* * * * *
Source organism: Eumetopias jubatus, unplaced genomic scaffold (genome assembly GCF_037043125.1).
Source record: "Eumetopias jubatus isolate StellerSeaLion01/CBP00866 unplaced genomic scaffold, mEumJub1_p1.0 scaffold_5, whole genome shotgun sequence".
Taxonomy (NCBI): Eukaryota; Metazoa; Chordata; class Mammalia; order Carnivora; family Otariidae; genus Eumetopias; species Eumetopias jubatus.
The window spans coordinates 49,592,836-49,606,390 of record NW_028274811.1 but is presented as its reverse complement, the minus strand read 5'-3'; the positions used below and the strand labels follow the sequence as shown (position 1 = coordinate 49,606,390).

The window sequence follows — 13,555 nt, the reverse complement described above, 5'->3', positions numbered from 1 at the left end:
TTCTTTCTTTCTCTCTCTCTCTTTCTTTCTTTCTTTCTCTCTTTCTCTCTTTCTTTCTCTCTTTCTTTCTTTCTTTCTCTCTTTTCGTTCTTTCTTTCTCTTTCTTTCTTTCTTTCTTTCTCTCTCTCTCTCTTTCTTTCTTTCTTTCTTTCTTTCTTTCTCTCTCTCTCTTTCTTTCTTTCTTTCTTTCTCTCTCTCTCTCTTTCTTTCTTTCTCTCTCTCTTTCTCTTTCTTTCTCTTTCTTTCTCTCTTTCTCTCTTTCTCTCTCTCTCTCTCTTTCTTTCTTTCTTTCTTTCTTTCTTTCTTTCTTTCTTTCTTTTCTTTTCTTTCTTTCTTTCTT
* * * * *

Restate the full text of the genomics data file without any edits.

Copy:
Source organism: Eumetopias jubatus, unplaced genomic scaffold (genome assembly GCF_037043125.1).
Source record: "Eumetopias jubatus isolate StellerSeaLion01/CBP00866 unplaced genomic scaffold, mEumJub1_p1.0 scaffold_5, whole genome shotgun sequence".
Taxonomy (NCBI): Eukaryota; Metazoa; Chordata; class Mammalia; order Carnivora; family Otariidae; genus Eumetopias; species Eumetopias jubatus.
The window spans coordinates 49,592,836-49,606,390 of record NW_028274811.1 but is presented as its reverse complement, the minus strand read 5'-3'; the positions used below and the strand labels follow the sequence as shown (position 1 = coordinate 49,606,390).

The window sequence follows — 13,555 nt, the reverse complement described above, 5'->3', positions numbered from 1 at the left end:
TTCTTTCTTTCTCTCTCTCTCTTTCTTTCTTTCTTTCTCTCTTTCTCTCTTTCTTTCTCTCTTTCTTTCTTTCTTTCTCTCTTTTCGTTCTTTCTTTCTCTTTCTTTCTTTCTTTCTTTCTCTCTCTCTCTCTTTCTTTCTTTCTTTCTTTCTTTCTTTCTCTCTCTCTCTTTCTTTCTTTCTTTCTTTCTCTCTCTCTCTCTTTCTTTCTTTCTCTCTCTCTTTCTCTTTCTTTCTCTTTCTTTCTCTCTTTCTCTCTTTCTCTCTCTCTCTCTCTTTCTTTCTTTCTTTCTTTCTTTCTTTCTTTCTTTCTTTCTTTTCTTTTCTTTCTTTCTTTCTT